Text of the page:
London — US President Donald Trump urged European nations to embrace US energy imports and not succumb to pessimism on climate change, saying technological innovation would bring solutions, in a speech at the World Economic Forum in Davos on Tuesday.
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Taking the stage after a speech by Extinction Rebellion activist Greta Thunberg, Trump boasted of US achievements in the economic and energy spheres and warned against "predictions of the apocalypse".
He also alluded to concerns about European dependence on Russian gas imports via the contentious Nord Stream 2 pipeline, construction of which has been held up by US sanctions, and said LNG imports could help solve Europe's energy issues.
Trump noted US gas supplies were becoming increasingly available thanks to the energy "revolution" brought about by shale production.
"While many European countries struggle with crippling energy costs, the American energy revolution is saving American families $2,500 every year in lowering electricity bills... and also very importantly prices at the pump," Trump said, in comments webcast from the venue.
"The US no longer needs to import energy. With an abundance of American natural gas now available, our European allies no longer have to be vulnerable to unfriendly energy suppliers either," he said.
"We urge our friends in Europe to use America's vast supply and achieve true energy security. With US companies and researchers leading the way we are on the threshold of virtually unlimited reserves of energy including from traditional fuels, LNG, clean coal, next-generation nuclear power and gas hydrate technologies."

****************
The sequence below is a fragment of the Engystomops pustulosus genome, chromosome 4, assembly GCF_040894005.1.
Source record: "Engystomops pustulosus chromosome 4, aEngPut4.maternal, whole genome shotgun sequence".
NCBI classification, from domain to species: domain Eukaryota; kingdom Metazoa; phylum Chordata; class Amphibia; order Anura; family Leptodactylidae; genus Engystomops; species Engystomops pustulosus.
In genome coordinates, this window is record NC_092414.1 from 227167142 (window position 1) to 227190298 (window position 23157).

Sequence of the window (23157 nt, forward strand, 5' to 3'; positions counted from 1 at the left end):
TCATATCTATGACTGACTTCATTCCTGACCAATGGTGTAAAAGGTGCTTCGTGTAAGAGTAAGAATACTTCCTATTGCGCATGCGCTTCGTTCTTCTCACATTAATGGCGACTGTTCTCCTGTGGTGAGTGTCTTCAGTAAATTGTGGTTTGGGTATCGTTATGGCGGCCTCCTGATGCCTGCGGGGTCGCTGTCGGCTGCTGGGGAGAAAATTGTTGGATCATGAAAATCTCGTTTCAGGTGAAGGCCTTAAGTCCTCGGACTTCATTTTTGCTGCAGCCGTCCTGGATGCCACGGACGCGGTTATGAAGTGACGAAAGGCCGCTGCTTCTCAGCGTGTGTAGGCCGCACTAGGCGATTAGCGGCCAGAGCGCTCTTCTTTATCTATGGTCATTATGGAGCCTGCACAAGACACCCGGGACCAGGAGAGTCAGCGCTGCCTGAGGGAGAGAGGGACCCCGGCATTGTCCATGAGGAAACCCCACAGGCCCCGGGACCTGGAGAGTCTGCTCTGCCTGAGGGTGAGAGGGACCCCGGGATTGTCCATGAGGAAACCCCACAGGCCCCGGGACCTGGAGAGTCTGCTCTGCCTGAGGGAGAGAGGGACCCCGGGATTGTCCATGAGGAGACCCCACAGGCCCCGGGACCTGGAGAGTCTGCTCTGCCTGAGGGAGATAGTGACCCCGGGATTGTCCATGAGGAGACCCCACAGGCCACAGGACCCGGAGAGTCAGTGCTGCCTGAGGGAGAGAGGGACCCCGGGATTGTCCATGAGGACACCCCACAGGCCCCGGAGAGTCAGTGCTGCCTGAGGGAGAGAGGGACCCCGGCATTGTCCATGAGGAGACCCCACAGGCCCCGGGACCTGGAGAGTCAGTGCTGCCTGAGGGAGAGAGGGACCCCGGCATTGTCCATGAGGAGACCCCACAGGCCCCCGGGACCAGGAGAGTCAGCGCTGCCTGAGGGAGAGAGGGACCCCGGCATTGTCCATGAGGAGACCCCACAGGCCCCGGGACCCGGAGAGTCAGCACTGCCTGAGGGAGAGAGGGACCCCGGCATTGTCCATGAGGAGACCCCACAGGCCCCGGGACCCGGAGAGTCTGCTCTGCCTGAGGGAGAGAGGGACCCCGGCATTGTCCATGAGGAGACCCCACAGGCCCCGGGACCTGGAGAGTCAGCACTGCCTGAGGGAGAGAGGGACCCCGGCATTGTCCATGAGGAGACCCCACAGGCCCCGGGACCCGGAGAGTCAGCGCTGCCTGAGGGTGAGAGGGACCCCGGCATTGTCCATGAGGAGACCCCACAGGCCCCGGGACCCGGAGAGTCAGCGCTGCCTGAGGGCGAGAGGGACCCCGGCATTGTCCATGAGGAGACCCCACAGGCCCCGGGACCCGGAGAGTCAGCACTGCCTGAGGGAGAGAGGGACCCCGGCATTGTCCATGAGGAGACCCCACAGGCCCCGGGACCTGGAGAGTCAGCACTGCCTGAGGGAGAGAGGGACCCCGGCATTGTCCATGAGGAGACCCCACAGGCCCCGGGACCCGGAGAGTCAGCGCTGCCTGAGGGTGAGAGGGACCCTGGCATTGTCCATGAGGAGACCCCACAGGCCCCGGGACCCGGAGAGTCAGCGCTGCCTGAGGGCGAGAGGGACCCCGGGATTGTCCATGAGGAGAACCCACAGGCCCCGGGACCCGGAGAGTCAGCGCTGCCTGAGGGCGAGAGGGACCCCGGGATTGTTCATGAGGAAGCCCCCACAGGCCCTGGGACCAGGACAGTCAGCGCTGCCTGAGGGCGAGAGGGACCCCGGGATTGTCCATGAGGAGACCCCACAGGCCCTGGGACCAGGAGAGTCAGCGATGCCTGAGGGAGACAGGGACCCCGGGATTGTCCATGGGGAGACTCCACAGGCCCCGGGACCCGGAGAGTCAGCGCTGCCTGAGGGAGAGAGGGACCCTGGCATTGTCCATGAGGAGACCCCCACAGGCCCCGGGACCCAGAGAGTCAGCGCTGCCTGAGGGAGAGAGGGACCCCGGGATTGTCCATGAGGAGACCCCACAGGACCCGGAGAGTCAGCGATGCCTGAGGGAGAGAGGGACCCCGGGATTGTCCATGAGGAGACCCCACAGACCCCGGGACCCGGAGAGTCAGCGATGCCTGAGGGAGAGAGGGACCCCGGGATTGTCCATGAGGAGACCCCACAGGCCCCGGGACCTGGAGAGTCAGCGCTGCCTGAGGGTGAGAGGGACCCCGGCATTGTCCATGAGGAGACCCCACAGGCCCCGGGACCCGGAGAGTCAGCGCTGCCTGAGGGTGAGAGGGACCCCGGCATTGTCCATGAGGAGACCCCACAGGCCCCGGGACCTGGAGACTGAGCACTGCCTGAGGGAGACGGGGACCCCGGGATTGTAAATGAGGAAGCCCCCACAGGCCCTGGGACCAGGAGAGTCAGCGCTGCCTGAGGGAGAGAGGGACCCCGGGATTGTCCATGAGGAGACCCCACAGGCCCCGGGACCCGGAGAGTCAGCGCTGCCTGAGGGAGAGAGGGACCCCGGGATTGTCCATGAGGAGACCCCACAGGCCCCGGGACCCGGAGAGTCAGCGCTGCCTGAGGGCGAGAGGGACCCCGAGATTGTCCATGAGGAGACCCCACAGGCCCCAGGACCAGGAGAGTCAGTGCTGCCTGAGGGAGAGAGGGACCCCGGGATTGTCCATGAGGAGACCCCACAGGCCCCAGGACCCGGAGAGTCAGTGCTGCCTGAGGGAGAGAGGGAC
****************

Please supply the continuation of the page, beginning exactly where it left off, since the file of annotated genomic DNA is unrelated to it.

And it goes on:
Referring to rising concern about carbon emissions and climate change, Trump said innovation and technology could overcome all challenges, while also taking an apparent swipe at some of his political rivals in the US with a mention of "radical socialists" out to destroy the economy.
"To embrace the possibilities of tomorrow we must reject the perennial prophets of doom and their predictions of the apocalypse...the heirs of yesterday's foolish fortune-tellers. We understand what the pessimists refuse to see, that a growing and vibrant market economy focused on the future lifts the human spirit and excites creativity strong enough to overcome any challenge by far. We continue to embrace technology, not to shun it," Trump said, adding the US was joining in a World Economic Forum plan to plant a trillion trees.
The comments contrasted starkly with those of Thunberg, who told the forum time was running out to restrict global average temperature increases to 1.5 degrees Celsius and people were already dying as a result of climate change.
The world could only afford to emit CO2 at current levels for another eight years if temperature increases are to be kept within 1.5 C, Thunberg said, adding that "every fraction of a degree matters".
Since US LNG exports from the Lower 48 began in February 2016, Europe has received 28.3 Bcm of gas equivalent, according to data from S&P Global Platts Analytics. Volumes have risen quickly over the past year thanks to the increase in US export capacity and Europe playing the role of market-of-last-resort for surplus cargoes, in an oversupplied global market.
In 2019, US LNG exports to Europe totaled 20.3 Bcm of gas equivalent, up from 4.7 Bcm the previous year.
That means US LNG exports to Europe are now on a par with Europe's pipeline imports from Algeria, which totaled 21 Bcm in 2019, according to Platts Analytics data.
The main markets for US LNG since February 2016 have been Spain and the UK, which have imported 6.04 Bcm and 4.98 Bcm, respectively, to date. Both countries are easily reached from the US Gulf of Mexico and have plenty of LNG import capacity.
The other main importers to date have been: France (3.82 Bcm), Turkey (2.68 Bcm), Italy (2.71 Bcm), Portugal (2.66 Bcm) and the Netherlands (2.43 Bcm), with smaller volumes landing in Belgium, Greece, Lithuania, Malta and Poland.